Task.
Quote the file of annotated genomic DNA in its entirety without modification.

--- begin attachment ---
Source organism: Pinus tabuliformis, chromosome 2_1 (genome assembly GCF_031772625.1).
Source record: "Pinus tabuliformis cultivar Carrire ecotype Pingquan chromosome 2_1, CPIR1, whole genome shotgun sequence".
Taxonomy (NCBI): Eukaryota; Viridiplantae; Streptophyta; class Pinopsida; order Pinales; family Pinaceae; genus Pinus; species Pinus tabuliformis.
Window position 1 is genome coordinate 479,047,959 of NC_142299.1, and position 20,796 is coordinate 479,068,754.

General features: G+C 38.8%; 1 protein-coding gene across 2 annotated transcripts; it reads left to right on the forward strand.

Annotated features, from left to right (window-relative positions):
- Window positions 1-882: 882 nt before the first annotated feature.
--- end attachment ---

Source organism: Pinus tabuliformis, chromosome 2_1 (genome assembly GCF_031772625.1).
Source record: "Pinus tabuliformis cultivar Carrire ecotype Pingquan chromosome 2_1, CPIR1, whole genome shotgun sequence".
Taxonomy (NCBI): Eukaryota; Viridiplantae; Streptophyta; class Pinopsida; order Pinales; family Pinaceae; genus Pinus; species Pinus tabuliformis.
Window position 1 is genome coordinate 479,047,959 of NC_142299.1, and position 20,796 is coordinate 479,068,754.

General features: G+C 38.8%; 1 protein-coding gene across 2 annotated transcripts; it reads left to right on the forward strand.

Annotated features, from left to right (window-relative positions):
- Window positions 1-882: 882 nt before the first annotated feature.